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I was a member of ABE's ACEs before the great 8-bit/16-bit schism. That's part of the reason I got out of Atari computers although it's fair to say that my job and family life were more of a wedge. My job pushed me into getting a PC and my wife often wondered out loud why I kept all that old junk around, so I offered it to a club member that was still very involved in the 8-bit scene, Of all the stuff I gave away, I miss the MIO and 20 meg hard drive the most. Seems silly when you can get a 20-gig SD card for next to nothing these days.


I never had much to do with LVAUG because they didn't seem too interested in 8-bit computers at the time. When my wife and I organized TV coverage of computer clubs back in the day, LVAUG sent a guy with a lug-gable 286 with tons of expansion boards installed, and he blew the fuses just before the camera crew was ready to start filming. The guy's attitude was our computers would have blown the circuits too if they were "real" computers. I did hear that some people from the the Aces went to LVAUG after the schism including a guy I thought was a real genius with Sparta dos extensions.


So I'm guessing that you were a member of one or both groups? Are you still in the valley?

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Yes, and Yes,

Are you sure the guy lugging the messed up PC with the boards hanging out wasn't a LVCUG member?

I was invited to one of their meetings and they were all about linux and x86 machines.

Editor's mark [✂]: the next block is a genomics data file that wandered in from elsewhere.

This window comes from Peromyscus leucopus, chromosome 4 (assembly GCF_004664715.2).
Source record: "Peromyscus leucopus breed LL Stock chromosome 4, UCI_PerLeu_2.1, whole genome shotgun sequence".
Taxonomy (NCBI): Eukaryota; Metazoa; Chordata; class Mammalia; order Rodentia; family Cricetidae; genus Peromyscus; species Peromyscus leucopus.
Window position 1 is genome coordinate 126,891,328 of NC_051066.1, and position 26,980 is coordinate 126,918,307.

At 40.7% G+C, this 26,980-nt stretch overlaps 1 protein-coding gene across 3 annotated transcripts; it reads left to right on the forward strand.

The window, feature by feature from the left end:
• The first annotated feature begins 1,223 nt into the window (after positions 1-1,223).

LVAUG was Atari 8 bit and Lynx with a little ST here and there.

ABE's ACE's went ST crazy.

but.... there was still an underground 8 bit scene within the organization...


Both were fun to visit, good people.


Ed Bachman and the crew were all about SpartaDos...

Edited by _The Doctor__
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It think you are right, I was thinking about LVCUG. LVAUG didn't exist yet when that show was filmed.


Yup, Ed was the man. I was studying the Spartados directory structure and though it would be easy to move files anywhere on a harddisk just by moving the file table entry to a new location. Before I had my proof of concept basic program finished, Ed had created move.com. I haven't seen him in years.


Did you know Bob Tune? He was the guy that got all my Atari equipment...at least the stuff I didn't give to my nephew. I wouldn't mind getting my prototype 816 board back though if only to remind me that there was a time when I did more than just use computers


I'm sorry I didn't hear about LVAUG or I might have kept my old stuff. Maybe I did hear about them and confused them with LVCUG back then?

Edited by Geister
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Technically, 7.5KB ;) 320x192/8 = 7680 bytes


it would be 8000 bytes if it was 320x200, like a lot of other computers. (which I guess when divided by 1024 is still 7.8124 KB )


It's actually more than 8000 bytes once you take into account overhead and OS allocation quirks. The OS always allocates the 160 byte split-screen window and the display list is also sizable in that mode, plus there is some unused space between the display list and the framebuffer. It all comes out to 8112-8138 bytes.


Never try to second-guess the OS with regard to screen memory allocation. There are a bunch of odd rules used and it is not as straightforward as framebuffer+display list.

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Using Div/Mul maths is a poor way to do lines.


Look up the Bresenham algorithm - https://en.wikipedia.org/wiki/Bresenham%27s_line_algorithm

He was working for IBM and it was used to do lines on printed paper output likely using ASCII characters and overtyping.

It's such a good algorithm that it's been used ever since and even modern graphics cards use it.


There's optimizations to be had for old computers, generally things like table lookup for part of the pixel address calculations, and improved draw methods that do 2 pixels at once that meet in the middle.